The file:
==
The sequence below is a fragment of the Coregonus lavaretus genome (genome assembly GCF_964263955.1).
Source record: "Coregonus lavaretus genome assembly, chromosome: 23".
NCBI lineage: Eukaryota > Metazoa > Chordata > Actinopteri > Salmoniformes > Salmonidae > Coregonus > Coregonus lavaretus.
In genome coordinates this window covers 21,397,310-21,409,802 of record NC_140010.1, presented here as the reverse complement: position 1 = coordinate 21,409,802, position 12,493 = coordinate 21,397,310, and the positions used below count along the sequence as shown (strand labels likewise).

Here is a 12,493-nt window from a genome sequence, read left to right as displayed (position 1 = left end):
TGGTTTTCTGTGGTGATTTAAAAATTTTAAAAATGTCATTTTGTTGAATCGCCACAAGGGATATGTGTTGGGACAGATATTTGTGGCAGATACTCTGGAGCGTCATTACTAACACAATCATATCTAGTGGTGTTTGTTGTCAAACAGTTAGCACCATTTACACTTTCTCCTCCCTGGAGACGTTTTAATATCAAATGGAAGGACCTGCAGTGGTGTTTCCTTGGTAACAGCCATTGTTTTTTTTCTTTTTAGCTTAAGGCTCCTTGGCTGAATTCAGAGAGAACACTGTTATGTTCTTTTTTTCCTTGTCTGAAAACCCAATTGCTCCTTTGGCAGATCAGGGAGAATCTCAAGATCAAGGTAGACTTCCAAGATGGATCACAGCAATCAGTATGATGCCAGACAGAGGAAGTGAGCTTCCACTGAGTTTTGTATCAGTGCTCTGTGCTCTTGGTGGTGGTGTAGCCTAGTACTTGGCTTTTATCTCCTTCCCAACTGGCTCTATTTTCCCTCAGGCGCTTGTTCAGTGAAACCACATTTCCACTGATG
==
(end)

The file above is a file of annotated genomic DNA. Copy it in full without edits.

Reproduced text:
The sequence below is a fragment of the Coregonus lavaretus genome (genome assembly GCF_964263955.1).
Source record: "Coregonus lavaretus genome assembly, chromosome: 23".
NCBI lineage: Eukaryota > Metazoa > Chordata > Actinopteri > Salmoniformes > Salmonidae > Coregonus > Coregonus lavaretus.
In genome coordinates this window covers 21,397,310-21,409,802 of record NC_140010.1, presented here as the reverse complement: position 1 = coordinate 21,409,802, position 12,493 = coordinate 21,397,310, and the positions used below count along the sequence as shown (strand labels likewise).

Here is a 12,493-nt window from a genome sequence, read left to right as displayed (position 1 = left end):
TGGTTTTCTGTGGTGATTTAAAAATTTTAAAAATGTCATTTTGTTGAATCGCCACAAGGGATATGTGTTGGGACAGATATTTGTGGCAGATACTCTGGAGCGTCATTACTAACACAATCATATCTAGTGGTGTTTGTTGTCAAACAGTTAGCACCATTTACACTTTCTCCTCCCTGGAGACGTTTTAATATCAAATGGAAGGACCTGCAGTGGTGTTTCCTTGGTAACAGCCATTGTTTTTTTTCTTTTTAGCTTAAGGCTCCTTGGCTGAATTCAGAGAGAACACTGTTATGTTCTTTTTTTCCTTGTCTGAAAACCCAATTGCTCCTTTGGCAGATCAGGGAGAATCTCAAGATCAAGGTAGACTTCCAAGATGGATCACAGCAATCAGTATGATGCCAGACAGAGGAAGTGAGCTTCCACTGAGTTTTGTATCAGTGCTCTGTGCTCTTGGTGGTGGTGTAGCCTAGTACTTGGCTTTTATCTCCTTCCCAACTGGCTCTATTTTCCCTCAGGCGCTTGTTCAGTGAAACCACATTTCCACTGATG